Next, a complete nonretracted rotator cuff tear (RCT) was visualized affecting the supra and infraspinatus tendons. In addition, the patient had a grade II subscapularis tendon rupture (Lafosse classification) that involved a medial dislocation of the long head of the biceps. There was no Bankart or Hill-Sachs lesion.

A tenotomy of the long head of the biceps was performed. The rotator interval was opened and the subscapularis, supraspinatus, and infraspinatus muscle tendons were repaired with all-suture anchors (JuggerKnot Anchor). After repairing the cuff in a double-row configuration, the coracoid was exposed detaching the coracohumeral and coracoacromial ligaments as well as detaching the pectoralis minor tendon, through an I anterior visualization portal and both J and E working portals. The anteroinferior J portal is performed midway between D and I portal (anterior axillary fold). It is located in front of the subscapularis. There is no risk of damaging neurovascular structures as it is lateral to the coracoid process.

Following the cuff repair, we performed the reconstruction of the coracoclavicular ligament (CCL) using a modification of the technique described by Ranne (which uses a semitendinosus graft in a figure of 8 configuration combined with a single fixation device)4.

In our modified technique, two 4.5 mm tunnels were drilled in the distal clavicle (2 cm approximately medial from the ACJ for the trapezoid ligament and 4 cm medial from the ACJ for the conoid ligament) by a miniopen incision. In the coracoid process, the posterior coracoid tunnel was located at the base of the coracoid through J portal and the anterior coracoid tunnel was performed with the guide inserted through D portal. Both of them were performed with the AC guide (Biomet) to avoid penetrating too far and damaging the neurovascular structures.

Then a CHIA PERCPASSER suture passer (DePuy Synthes) wire was introduced through the medial clavicular tunnel and the posterior coracoid tunnel and 2 sutures were passed with it to be used as a suture relay: one for loading and passing the graft and the other one to pass the ZipTight device. Then, the graft was loaded and passed through the hole in the base of the coracoid and the medial clavicular tunnel. The plasty was then retrieved through the inferior aspect of the coracoid (Fig. 4) and taken out around the posterior wall of the clavicle and transferred into the lateral hole of the clavicle, hugging the clavicle on the posterior part in a V-shape configuration. Finally, the 2 fixation devices (ZipTight, Biomet Orthopedics) were passed through the holes (one fixation device from the lateral clavicle to the anterior hole in the coracoid, and the other from the medial clavicle to the base of the coracoid (Fig. 5)), using both D and J portals, for retrieving the sutures and visualization, respectively. Finally, reduction and fixation of the type V ACD were performed by blocking the graft with the ZipTight devices after tensioning the reconstruction (Fig. 5). The final reduction of the ACD was verified by fluoroscopy (Fig. 6).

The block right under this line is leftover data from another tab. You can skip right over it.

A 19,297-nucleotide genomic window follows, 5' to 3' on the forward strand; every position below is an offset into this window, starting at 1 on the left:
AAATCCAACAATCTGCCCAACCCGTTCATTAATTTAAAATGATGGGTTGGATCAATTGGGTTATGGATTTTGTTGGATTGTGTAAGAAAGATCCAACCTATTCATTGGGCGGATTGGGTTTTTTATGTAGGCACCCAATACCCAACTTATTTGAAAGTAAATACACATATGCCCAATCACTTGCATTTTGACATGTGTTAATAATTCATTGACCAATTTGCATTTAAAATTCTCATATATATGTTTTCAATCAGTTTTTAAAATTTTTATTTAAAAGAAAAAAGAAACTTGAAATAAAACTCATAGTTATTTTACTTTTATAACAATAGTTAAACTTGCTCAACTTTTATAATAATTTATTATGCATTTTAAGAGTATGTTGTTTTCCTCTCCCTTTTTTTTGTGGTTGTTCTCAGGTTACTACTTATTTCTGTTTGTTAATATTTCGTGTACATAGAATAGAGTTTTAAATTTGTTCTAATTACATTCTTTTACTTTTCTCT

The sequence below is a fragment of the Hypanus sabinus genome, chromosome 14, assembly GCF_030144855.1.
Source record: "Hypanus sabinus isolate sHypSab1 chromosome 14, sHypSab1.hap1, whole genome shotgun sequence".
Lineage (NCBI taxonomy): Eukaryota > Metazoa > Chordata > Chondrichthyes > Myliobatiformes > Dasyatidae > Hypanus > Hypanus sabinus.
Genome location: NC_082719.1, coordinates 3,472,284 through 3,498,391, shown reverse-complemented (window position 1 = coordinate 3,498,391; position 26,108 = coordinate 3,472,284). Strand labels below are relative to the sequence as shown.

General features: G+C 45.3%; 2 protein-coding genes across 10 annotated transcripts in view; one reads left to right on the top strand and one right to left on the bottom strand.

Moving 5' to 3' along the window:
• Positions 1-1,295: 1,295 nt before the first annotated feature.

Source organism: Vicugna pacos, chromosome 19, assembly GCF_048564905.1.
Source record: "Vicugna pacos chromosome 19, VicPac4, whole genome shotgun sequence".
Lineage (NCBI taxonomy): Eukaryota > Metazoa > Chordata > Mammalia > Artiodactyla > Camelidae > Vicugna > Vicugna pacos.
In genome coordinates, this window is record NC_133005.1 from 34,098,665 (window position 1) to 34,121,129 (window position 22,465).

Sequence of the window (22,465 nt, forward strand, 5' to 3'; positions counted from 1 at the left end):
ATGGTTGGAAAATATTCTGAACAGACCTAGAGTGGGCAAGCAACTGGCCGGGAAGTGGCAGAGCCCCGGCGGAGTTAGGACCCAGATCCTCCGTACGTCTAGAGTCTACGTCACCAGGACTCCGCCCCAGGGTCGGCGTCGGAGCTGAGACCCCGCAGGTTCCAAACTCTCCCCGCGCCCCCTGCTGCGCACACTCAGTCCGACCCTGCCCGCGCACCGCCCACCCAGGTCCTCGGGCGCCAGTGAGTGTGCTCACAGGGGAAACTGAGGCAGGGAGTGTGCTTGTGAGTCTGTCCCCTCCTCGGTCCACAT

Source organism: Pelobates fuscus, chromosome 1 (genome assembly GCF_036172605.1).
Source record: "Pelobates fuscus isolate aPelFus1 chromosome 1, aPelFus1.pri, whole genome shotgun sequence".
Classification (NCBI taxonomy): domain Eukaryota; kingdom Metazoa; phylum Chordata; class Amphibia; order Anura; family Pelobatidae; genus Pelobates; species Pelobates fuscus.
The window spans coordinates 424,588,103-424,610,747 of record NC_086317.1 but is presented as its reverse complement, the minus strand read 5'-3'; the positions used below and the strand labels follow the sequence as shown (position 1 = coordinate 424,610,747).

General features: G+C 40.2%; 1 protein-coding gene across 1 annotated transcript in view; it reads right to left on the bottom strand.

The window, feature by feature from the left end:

Fig. 4

Fig. 4

Fig. 5

Fig. 5

Fig. 6

Fig. 6

Postoperatively, the patient wore a sling for 6 weeks. Six months after surgery, the patient had completely recovered sensitivity. In the last follow-up, one year after surgery, the patient had almost complete ROM with decreased abduction strength and a constant score of 80 points. In addition, there were no clinical nor radiological signs of AC instability.

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Discussion

Surgical management in a Rockwood type V ACD is the first choice of treatment because there is a higher prevalence of pain, AC instability, and dysfunction associated with conservative treatment.

Currently, there are 2 possibilities for surgical treatment: the first is based on the use of rigid fixation systems that allow injured ligaments to heal and the second is based on the reconstruction of the CCL with grafts associating suture fixation devices, which allow more micromotion during healing resembling the patient's true joint mechanics.